The policy, which provides free school dinners for pupils in primary one, two and three, was introduced in January by the Scottish Government in a bid to provide a hot meal for every youngster and tackle “the scourge of child poverty” north of the Border.
It is said to be worth £330 a year for each eligible child.
Figures obtained from Scotland’s 32 councils found an increased number of children taking meals at school in most areas of the country since the service was brought in two months ago, lifting the overall take-up of the scheme to around 75 per cent.
However, some councils said they had expected uptake to be even higher, while figures varied widely across Scotland.
Midlothian had the highest uptake, with 87 per cent of eligible children now taking school meals.
In East Lothian, however, the figure is just 68 per cent. Neither Edinburgh nor West Lothian provided figures.
Barbara Schuler, policy manager at the National Parent Forum of Scotland, said that parents living in more deprived areas had been less likely to take up the free school meals as those living in more affluent parts.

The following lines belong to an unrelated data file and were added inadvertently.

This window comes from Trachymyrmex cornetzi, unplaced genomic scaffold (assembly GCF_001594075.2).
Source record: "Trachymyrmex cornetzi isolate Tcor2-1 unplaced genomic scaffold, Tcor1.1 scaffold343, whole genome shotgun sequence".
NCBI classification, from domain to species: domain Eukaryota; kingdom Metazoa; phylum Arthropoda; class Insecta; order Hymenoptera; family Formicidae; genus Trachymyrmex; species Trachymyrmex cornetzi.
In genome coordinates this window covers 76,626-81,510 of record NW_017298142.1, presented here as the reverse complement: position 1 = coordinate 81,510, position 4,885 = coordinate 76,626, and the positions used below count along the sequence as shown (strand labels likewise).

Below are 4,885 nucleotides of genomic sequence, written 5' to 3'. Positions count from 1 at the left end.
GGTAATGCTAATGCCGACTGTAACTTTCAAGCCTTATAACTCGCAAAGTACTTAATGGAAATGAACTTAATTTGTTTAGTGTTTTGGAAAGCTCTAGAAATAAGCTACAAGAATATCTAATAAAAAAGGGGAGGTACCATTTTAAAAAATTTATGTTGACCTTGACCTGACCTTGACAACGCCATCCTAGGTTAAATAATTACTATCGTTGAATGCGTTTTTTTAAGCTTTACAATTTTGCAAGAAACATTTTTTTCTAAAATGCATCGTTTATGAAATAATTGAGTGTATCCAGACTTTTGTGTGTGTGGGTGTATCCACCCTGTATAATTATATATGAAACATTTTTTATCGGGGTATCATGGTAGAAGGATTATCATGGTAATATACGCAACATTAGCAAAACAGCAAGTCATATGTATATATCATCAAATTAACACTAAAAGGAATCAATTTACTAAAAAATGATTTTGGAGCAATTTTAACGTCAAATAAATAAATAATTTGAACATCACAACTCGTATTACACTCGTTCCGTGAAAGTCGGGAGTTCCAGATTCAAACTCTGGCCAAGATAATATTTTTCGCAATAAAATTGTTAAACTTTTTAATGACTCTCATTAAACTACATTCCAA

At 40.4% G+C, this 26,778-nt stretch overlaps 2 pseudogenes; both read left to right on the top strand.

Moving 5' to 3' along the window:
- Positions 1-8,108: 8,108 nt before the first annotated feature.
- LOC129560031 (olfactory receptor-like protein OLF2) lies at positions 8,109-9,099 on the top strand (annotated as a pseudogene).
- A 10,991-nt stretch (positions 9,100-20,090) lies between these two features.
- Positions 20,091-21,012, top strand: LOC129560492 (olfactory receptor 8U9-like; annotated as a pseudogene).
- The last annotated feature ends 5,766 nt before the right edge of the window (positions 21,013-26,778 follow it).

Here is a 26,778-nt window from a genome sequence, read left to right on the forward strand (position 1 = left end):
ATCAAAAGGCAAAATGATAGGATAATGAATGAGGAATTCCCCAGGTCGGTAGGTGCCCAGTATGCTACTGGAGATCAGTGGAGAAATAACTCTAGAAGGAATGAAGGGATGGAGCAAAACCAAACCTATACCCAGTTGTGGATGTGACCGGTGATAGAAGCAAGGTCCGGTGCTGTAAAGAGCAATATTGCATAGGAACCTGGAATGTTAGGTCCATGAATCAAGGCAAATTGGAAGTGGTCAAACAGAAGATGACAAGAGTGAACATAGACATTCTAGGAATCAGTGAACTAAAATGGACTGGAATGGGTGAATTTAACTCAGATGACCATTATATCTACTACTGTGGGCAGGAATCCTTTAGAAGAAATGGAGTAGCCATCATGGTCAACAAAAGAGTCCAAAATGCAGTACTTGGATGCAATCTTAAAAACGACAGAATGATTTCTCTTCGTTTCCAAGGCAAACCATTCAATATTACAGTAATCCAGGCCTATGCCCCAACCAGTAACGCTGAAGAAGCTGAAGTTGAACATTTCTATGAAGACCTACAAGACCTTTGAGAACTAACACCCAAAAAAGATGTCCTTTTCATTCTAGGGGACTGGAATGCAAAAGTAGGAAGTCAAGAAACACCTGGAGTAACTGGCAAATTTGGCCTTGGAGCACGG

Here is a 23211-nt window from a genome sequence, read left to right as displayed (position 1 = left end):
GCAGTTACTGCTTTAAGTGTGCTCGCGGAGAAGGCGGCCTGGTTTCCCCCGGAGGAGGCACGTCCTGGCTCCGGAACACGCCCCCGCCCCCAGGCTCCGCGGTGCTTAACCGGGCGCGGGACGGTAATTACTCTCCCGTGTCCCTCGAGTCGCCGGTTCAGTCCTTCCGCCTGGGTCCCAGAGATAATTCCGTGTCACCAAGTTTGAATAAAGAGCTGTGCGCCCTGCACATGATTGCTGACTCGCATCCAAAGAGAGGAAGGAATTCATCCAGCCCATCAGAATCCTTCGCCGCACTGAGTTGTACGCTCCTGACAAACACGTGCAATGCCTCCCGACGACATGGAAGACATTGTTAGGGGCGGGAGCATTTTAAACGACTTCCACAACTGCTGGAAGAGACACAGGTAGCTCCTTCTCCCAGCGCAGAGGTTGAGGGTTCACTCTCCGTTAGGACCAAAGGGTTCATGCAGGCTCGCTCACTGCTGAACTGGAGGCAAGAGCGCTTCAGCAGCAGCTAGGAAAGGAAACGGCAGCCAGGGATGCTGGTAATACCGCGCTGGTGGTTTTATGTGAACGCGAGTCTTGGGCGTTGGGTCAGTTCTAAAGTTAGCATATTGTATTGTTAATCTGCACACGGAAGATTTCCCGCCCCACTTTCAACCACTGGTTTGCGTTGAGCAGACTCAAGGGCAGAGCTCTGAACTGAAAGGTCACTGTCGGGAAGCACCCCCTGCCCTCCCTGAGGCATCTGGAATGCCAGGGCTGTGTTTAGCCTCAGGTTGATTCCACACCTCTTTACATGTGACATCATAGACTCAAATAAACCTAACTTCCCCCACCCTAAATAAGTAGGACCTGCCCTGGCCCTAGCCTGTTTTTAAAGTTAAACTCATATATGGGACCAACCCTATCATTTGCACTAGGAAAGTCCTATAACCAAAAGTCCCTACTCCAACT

“We are finding in some places that it is parents from the poorer areas who are not taking it up as much as those in more prosperous areas,” she said.
“It begs the question as to whether this is down to a communication problem, if schools and the Government are not getting their message out as well – both that this is happening and the nutritional value of what is on offer.”
Most children who do not eat meals at school have packed lunches provided by their parents, or go home for lunch. Lindsay Law, parent representative on the city council’s education committee, said she’d heard stories of fussy eaters refusing to take free school meals.
But she added: “I suppose it’s a parent’s choice – I think it’s simple as that.
“It has been quite well publicised so if children are not taking free school meals it’s because parents are not choosing to have them take free school meals.
“It’s possibly due to the quality of the meals– a perception that school dinners don’t offer the same quality and control that you have with a packed lunch.
“I’m surprised it’s as low as it is [in some areas]. It’s a good policy and it’s good for families. It saves a lot of money.
“But at the end of the day, if you’re the parent of a P1 child, a child who’s five or six years old, with a packed lunch you can look inside and see what children are actually eating [during the day].”
A spokesman for the Scottish Government said: “It is heartening to see uptake increasing around Scotland in the first months of the universal offer.”